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In a moment of silence, Col. David M. Richtsmeier, commanding officer of 1st Marine Logistics Group (FWD), honors two fallen members of Naval Mobile Construction Battalion 25 during a memorial service held at the base chapel June 14, 2006. Members of the ?Seabee Family,? Petty Officer 1st Class Gary T. Rovinski, an equipment operator, and Petty Officer 2nd Class Jaime S. Jaenke, a corpsman, were killed June 5, 2006 by an improvised explosive device while their unit was convoying in the Al Anbar Province. A native of Roseville, Ill., Rovinksi is survived by his wife Jennifer and his two daughters, Cecilia, 13, and Michaela, 10. Jaenke, a native of Iowa Falls, Iowa, is survived by her parents Susan and Larry, and her daughter, Kayla, 9.

Photo by Cpl. Daniel J. Redding

Seabees gather to remember two of their fallen in Iraq

15 Jun 2006 | Cpl. Daniel J. Redding

Sailors with Naval Mobile Construction Battalion 25 gathered to remember two of their own in a memorial service held at the main chapel here June 14.

Members of the "Seabee Family," Petty Officer 1st Class Gary T. Rovinski, an equipment operator, and Petty Officer 2nd Class Jaime S. Jaenke, a corpsman, were killed June 5, when their vehicle hit an improvised explosive device while on a convoy in the Al Anbar Province.

Their fellow sailors fondly remembered the two in the small confines of the chapel, sharing memories of their time together and of the families left behind.

The battalion, based out of Fort McCoy, Wis., is a reserve unit, which allowed the other sailors to truly get to know Rovinksi and Jaenke, said Navy Lt. Timothy Bray, the officer in charge of the NMCB 25 detachment at Camp Taqaddum.

Some have known them for more than 10 years, said Bray, a 35-year-old native of Crosslake, Minn. Many in the battalion have worked together in the civilian sector; their children have grown up as friends.

"These tight bonds make this tragedy hit very, very close to home," Bray said.

A native of Roseville, Ill., Rovinksi, a soldier in the Army during Operation Desert Storm, had been with the battalion throughout his time in the Navy.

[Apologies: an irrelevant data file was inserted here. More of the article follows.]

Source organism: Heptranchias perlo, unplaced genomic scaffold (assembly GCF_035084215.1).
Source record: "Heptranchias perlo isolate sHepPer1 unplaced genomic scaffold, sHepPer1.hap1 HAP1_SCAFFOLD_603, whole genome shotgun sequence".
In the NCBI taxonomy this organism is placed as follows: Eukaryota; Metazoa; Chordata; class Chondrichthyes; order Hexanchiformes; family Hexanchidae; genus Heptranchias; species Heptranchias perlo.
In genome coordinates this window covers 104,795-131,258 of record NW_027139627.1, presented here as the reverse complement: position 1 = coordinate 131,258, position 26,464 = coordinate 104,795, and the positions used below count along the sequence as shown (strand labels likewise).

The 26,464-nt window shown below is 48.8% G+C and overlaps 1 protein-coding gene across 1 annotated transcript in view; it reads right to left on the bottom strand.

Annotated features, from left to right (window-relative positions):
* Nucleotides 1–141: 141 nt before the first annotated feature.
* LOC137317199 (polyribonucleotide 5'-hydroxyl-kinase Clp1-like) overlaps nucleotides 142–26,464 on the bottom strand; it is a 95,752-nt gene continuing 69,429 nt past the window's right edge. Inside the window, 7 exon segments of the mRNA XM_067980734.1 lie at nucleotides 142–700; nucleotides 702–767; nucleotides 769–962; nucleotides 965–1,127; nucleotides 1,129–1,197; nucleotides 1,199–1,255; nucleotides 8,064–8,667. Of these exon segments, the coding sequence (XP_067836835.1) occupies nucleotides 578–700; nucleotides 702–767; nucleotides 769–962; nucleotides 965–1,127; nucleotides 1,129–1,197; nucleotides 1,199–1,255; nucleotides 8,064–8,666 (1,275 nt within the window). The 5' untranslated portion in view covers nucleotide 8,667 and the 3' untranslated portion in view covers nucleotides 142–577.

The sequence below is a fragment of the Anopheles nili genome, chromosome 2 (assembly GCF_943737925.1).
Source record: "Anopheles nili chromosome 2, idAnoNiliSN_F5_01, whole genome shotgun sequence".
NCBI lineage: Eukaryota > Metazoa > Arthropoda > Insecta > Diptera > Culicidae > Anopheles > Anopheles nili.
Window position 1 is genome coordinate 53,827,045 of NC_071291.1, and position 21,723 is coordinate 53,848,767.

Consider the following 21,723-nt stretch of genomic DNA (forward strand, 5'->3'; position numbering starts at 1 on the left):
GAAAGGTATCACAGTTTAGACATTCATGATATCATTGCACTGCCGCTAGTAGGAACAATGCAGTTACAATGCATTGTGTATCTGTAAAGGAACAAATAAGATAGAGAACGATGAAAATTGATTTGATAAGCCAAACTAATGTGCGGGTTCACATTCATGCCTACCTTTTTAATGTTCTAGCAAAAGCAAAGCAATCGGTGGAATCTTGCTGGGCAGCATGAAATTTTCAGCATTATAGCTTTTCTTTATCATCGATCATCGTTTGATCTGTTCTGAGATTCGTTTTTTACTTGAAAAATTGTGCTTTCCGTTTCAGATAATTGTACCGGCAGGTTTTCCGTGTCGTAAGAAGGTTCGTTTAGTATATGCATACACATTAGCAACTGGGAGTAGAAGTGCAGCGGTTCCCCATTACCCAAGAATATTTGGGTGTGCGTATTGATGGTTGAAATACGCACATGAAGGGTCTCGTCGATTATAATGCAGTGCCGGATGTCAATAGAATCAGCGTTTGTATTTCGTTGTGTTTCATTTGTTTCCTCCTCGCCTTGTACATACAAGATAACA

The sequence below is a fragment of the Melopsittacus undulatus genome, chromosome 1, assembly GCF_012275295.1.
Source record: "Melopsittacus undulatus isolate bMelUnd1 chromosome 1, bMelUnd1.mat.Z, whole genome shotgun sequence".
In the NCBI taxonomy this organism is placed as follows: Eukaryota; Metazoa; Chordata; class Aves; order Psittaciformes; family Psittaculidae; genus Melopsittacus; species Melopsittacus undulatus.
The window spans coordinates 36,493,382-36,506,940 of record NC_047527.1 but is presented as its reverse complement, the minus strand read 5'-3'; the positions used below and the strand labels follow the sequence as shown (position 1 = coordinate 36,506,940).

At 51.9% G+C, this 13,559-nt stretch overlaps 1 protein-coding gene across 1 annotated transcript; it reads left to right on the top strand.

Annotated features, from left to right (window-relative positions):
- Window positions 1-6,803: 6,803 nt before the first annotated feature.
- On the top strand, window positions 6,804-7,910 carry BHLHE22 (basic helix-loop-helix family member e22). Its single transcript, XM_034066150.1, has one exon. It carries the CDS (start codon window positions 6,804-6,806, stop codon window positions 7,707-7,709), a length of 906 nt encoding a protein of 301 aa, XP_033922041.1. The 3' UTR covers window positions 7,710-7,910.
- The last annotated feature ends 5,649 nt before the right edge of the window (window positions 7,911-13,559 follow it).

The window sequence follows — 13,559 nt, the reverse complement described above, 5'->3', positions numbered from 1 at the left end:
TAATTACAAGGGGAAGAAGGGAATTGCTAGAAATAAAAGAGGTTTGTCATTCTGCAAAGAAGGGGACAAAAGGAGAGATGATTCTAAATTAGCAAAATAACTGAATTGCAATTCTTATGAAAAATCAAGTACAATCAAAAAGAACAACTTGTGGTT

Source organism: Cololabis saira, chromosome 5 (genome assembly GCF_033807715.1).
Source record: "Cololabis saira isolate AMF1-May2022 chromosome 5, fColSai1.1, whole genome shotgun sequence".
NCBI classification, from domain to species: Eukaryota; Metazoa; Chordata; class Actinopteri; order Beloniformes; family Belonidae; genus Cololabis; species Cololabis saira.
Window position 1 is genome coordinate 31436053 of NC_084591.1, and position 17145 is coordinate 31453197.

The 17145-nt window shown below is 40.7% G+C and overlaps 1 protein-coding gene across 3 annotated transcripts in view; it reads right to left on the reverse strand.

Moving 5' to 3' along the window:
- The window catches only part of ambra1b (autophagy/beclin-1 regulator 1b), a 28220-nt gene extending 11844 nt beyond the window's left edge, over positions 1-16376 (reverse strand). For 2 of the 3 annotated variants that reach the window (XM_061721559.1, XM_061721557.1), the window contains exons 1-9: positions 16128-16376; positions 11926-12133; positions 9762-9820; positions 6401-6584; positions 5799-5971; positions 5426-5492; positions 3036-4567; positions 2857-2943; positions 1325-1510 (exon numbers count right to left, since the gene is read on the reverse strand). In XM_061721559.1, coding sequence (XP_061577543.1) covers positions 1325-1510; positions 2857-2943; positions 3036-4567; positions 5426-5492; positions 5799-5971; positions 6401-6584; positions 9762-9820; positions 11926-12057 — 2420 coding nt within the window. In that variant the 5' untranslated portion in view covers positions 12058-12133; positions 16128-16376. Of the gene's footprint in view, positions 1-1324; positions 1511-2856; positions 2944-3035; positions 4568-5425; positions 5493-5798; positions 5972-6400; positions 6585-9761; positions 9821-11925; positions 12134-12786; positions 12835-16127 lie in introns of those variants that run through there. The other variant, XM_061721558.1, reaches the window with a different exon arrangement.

Friends remembered him as a hard worker who didn't need to be recognized. Rovinski was content working far from the limelight while getting the mission accomplished, said Chief Petty Officer Ronald L. Genco, a 38-year-old native of Clinton, Iowa.

A religious man, Rovinksi took great comfort in the faith he lived out and practiced with diligence.

Jaenke, a native of Iowa Falls, Iowa, was remembered as "a beautiful person with a contagious smile and a mischievous spirit." Before joining the Navy, she worked as an emergency medical technician.

"She delighted in the simple things," said Petty Officer 1st Class Raymond L. Howard, a 38-year-old native of Pensacola, Fla., corpsman and a co-worker of Jaenke's.

Many fondly recalled her as loving peanut butter and jelly sandwiches, as well as ketchup on everything she ate.

During the service, a picture presentation was played, after which several co-workers shared their thoughts and memories.

A rifle salute was conducted, followed by those gathered here lining up to have their own personal moment of remembrance at the memorial.

Bray asked his sailors to bookmark the event in their memories, "to revisit it later... at a time and place when you are surrounded by families and friends and can safely let your guard down."

As Seabees, the personnel of NMCB 25 focus primarily on construction-based projects for different units in the region, including the 1st Marine Logistics Group. The unit arrived in Iraq a few short months ago and expects to return to the States in the fall.

Email Cpl. Redding at daniel.redding@cssemnf-wiraq.usmc.mil.
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